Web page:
Apart from the economic divide driving the urban-rural dichotomy, Prof Mehrotra also brought to notice the educational performance of the two spatial areas.
Recommendations for Public Health
Dr. Shubhagato Dasgupta, Senior Fellow, Centre for Policy Research, New Delhi began his talk by pointing those urban spaces that evolved in the backdrop of pandemics and other disasters that ravaged the world, especially the European countries in the 19th century. With the discovery of vaccines and antibiotics in the 20th to deal with infectious diseases and pandemics, urban planning became a secondary tool to tackle the pandemic disaster.
Dr. Dasgupta presented a global overview of the topics that dominated the global and local media outlets. He showed that in smaller cities public health was a big issue.
Building on the primary research conducted by Dr Dasgupta and his team at the Centre for Policy Research, several issues came up during discussions in key informant interviews (KII). Following a brief description of the issues, Dr Dasgupta also highlighted the recommendations to overcome them.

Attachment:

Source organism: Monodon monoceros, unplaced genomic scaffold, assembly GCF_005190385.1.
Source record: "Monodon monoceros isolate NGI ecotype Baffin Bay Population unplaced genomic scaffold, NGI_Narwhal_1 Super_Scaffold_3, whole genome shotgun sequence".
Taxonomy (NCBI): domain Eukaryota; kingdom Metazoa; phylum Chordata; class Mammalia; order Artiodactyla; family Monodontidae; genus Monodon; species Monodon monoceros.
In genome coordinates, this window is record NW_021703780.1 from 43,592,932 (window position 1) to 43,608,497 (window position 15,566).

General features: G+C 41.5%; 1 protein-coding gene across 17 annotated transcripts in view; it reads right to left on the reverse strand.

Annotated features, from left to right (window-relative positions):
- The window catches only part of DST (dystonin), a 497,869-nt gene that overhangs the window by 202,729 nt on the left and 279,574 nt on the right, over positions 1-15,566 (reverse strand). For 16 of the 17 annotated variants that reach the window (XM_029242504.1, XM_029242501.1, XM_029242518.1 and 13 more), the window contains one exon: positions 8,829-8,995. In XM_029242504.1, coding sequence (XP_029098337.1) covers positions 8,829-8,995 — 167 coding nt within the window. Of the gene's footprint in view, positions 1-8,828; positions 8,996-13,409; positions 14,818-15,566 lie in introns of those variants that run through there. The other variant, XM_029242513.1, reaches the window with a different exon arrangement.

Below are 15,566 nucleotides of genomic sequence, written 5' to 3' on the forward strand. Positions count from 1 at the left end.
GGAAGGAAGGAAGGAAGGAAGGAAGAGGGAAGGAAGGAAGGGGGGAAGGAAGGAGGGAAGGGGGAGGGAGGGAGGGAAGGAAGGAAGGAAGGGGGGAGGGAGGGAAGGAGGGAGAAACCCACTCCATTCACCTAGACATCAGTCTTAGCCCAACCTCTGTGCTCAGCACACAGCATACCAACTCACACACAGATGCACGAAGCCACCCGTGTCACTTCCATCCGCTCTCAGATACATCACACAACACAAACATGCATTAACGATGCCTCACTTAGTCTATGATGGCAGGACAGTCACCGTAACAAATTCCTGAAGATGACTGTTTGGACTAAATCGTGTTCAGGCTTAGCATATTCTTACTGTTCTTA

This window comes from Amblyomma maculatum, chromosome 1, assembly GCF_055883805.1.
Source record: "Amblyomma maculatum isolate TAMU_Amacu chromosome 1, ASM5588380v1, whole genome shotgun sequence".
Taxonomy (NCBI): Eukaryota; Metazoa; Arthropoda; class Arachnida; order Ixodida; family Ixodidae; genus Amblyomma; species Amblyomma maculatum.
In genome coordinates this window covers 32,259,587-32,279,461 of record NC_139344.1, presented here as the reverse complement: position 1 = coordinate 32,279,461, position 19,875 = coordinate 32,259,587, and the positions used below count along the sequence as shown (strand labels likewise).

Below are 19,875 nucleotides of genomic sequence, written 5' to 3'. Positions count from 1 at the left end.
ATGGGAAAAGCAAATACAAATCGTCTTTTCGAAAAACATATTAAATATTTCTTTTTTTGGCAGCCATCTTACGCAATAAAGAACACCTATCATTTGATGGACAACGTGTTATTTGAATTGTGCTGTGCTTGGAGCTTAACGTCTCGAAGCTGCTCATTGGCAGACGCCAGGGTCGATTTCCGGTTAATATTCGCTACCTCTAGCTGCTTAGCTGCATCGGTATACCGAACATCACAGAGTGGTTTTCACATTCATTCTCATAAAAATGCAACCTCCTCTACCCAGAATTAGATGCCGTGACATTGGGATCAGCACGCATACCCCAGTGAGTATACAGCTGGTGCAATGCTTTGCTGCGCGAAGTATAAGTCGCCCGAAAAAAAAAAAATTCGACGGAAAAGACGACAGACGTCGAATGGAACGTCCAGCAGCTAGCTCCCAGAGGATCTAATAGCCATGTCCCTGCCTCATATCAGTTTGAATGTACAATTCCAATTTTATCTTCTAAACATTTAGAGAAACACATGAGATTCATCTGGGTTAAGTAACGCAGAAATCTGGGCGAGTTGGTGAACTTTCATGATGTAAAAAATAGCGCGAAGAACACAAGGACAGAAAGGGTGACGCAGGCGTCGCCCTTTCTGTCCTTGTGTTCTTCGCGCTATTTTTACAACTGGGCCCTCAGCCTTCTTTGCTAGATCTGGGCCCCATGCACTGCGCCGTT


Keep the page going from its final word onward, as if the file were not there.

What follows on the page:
The issues and recommendations to overcome them were as follows:
Recommendation 1: BUILD URBAN RESILIENCE THROUGH INTEGRATED PLANNING to tackle issues of
- regulation of wet markets
- open and green space
- intra and inter-city transport
- build business continuity,
- health infrastructure expansion and,
- strategic planning with focus on smaller and secondary towns
Recommendation 2: ATTENUATE FORMAL VS INFORMAL CATEGORIES TO UNIVERSALIZE ACCESS for issues relating to
- non-negotiable aspect in labour laws
- social security (for the unorganized sector and street vendors)
- augment rental housing
- slum upgrading
Recommendation 3: ENABLE LEGAL AND GOVERNANCE RESPONSES to tackle issues pertaining to
- front-line workers: inclusion, insurance and social security
- fourth tier of governance
- open governance and data-driven decision making
- legislative reforms on public health emergency strengthen the Disaster Risk Reduction framework